The PATH environment variable is particularly interesting—​it lists the set of directories in which the shell searches (in order) for programs when the user enters a command at the shell prompt. For example, given the definition of PATH shown above, if a user enter the ls command, the shell will first look in the /usr/bin directory for it (the shell looks for an executable file named ls) and runs it if found. If ls is not found in /usr/bin, then the shell next looks in /usr/local/bin, and if it is not found, it next look in /bin, and if it is still not found, the shell prints out error message saying that the ls command is not found. The PATH environment variable is the reason why users do not need to list the full path name to common commands, like ls, when they run them!

Because there may be multiple versions of the same program in different locations, the order of the directory names in $PATH determines which one is run. A user can see which version of a program they are running using the which command. For example:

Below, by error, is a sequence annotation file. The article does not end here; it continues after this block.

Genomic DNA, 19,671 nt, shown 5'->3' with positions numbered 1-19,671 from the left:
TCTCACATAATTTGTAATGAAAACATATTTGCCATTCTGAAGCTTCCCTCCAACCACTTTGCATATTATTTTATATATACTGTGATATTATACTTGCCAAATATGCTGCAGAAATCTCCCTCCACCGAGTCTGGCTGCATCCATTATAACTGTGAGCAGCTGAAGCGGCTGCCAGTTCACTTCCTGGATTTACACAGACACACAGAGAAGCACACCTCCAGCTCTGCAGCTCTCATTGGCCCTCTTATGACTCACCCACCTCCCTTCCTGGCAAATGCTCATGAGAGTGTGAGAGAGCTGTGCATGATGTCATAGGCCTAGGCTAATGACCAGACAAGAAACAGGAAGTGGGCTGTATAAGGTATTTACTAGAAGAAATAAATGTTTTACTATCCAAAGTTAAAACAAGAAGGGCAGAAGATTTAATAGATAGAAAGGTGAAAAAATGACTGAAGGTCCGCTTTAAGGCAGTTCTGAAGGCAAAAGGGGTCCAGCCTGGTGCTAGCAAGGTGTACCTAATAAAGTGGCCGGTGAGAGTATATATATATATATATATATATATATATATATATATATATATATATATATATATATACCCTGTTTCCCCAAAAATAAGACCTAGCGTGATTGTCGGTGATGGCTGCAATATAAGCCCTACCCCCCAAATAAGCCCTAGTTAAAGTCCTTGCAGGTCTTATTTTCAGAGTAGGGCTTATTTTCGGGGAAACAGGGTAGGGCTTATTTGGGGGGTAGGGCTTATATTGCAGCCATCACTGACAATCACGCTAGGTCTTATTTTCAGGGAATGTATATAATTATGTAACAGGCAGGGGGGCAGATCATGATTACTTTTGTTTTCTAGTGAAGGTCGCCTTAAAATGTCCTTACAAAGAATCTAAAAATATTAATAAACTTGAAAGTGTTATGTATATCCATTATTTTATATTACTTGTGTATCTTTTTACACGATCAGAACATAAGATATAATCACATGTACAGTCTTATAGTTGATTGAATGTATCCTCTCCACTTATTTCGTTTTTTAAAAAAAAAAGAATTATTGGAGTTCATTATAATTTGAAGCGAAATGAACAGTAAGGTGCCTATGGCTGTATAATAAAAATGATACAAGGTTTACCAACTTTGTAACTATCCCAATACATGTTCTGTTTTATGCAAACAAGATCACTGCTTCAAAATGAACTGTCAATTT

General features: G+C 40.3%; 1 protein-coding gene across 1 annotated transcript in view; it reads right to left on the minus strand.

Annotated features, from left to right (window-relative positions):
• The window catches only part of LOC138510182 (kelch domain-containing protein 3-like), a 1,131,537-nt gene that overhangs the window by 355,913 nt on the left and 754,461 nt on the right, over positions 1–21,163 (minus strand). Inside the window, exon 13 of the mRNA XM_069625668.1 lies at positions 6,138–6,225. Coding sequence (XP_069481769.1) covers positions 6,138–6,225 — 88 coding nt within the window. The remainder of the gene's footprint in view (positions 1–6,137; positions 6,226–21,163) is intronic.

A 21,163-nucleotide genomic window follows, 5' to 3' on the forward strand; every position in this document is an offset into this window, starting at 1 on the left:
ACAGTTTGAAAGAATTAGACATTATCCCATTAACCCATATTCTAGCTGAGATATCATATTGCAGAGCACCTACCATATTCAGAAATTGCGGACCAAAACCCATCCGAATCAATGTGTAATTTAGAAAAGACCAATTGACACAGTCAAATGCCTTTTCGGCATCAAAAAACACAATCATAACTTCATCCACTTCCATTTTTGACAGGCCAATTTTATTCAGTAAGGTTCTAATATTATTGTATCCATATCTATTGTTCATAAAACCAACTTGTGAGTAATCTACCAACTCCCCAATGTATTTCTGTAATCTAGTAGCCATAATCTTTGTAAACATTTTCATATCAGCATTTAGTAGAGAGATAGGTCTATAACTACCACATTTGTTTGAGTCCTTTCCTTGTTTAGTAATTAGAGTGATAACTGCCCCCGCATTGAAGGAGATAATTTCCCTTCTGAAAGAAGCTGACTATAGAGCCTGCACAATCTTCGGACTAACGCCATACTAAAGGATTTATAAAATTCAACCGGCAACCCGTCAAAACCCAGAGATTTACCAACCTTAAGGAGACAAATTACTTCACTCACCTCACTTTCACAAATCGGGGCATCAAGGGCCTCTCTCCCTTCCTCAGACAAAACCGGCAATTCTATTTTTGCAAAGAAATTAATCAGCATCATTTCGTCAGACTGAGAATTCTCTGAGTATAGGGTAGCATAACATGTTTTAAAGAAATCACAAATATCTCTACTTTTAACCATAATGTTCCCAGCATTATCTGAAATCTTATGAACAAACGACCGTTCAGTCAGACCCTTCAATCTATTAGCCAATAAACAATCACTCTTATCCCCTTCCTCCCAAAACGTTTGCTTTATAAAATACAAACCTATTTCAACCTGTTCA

$ which ls

Users can also redefine PATH in their .bashrc files to change the order of the paths searched by Bash or to add additional search paths. For example, if Sarita creates her own utility programs that she often runs, she may want to put them in a directory named mybin in her home directory and then update her PATH environment variable to include this directory so that she can run them without listing their full path name each time. She could do this by modifying the existing definition of PATH in her bashrc file or by adding an additional definition of PATH like the following: